U.S. officials in a Senate panel in the U.S. congress in April admitted that there were links between the PKK and the Democratic Union Party (PYD) and its armed-wing, the People's Protection Units (YPG).
Secretary of Defense Ashton Carter had answered in the affirmative when asked by Sen. Lindsey Graham whether the PYD and the YPG, are aligned with the PKK terrorist organization.
Admitting the link between the PKK and PYD, Carter acknowledged that the PKK is a designated terrorist group by the U.S. and Turkey but denied Ankara is upset by U.S. air and equipment support to the militant group's offshoot in Syria.
Sen. Graham told him that he was recently in Turkey and the government there was not happy with U.S. support for a terror group.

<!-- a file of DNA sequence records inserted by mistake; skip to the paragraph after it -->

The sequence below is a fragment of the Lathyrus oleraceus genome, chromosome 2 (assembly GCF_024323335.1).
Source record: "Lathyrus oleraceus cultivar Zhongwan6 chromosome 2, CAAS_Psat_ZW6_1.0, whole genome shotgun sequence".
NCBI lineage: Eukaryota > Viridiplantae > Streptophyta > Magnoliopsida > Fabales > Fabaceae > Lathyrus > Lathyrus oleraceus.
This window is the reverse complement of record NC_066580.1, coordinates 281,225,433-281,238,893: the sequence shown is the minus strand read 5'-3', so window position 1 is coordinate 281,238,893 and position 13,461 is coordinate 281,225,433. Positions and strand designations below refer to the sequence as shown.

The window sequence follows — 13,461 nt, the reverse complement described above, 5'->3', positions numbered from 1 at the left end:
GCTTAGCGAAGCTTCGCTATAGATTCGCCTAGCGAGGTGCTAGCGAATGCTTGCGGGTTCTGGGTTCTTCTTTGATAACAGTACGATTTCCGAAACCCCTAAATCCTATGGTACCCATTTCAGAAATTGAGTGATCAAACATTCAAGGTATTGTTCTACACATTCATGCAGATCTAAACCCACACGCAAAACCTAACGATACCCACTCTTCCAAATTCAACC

"They think this is the dumbest idea in the world and I agree with them," Graham said.
He said that Ankara has been asked by Washington to do more in the fight against DAESH. Graham also said he does not believe the Turkish government's argument is "absurd."
"If you are wondering why Turkey is a little upset, we are arming people inside Syria who are aligned with a terrorist group. That is the finding of the Turkish government," he said.
The U.S. has long claimed that the PYD is not a terrorist organization. Washington also refused to acknowledge the link between the two terrorist organizations. U.S. State Department spokesman John Kirby said in March that the U.S. does not consider the PYD or the YPG to be terrorist organizations.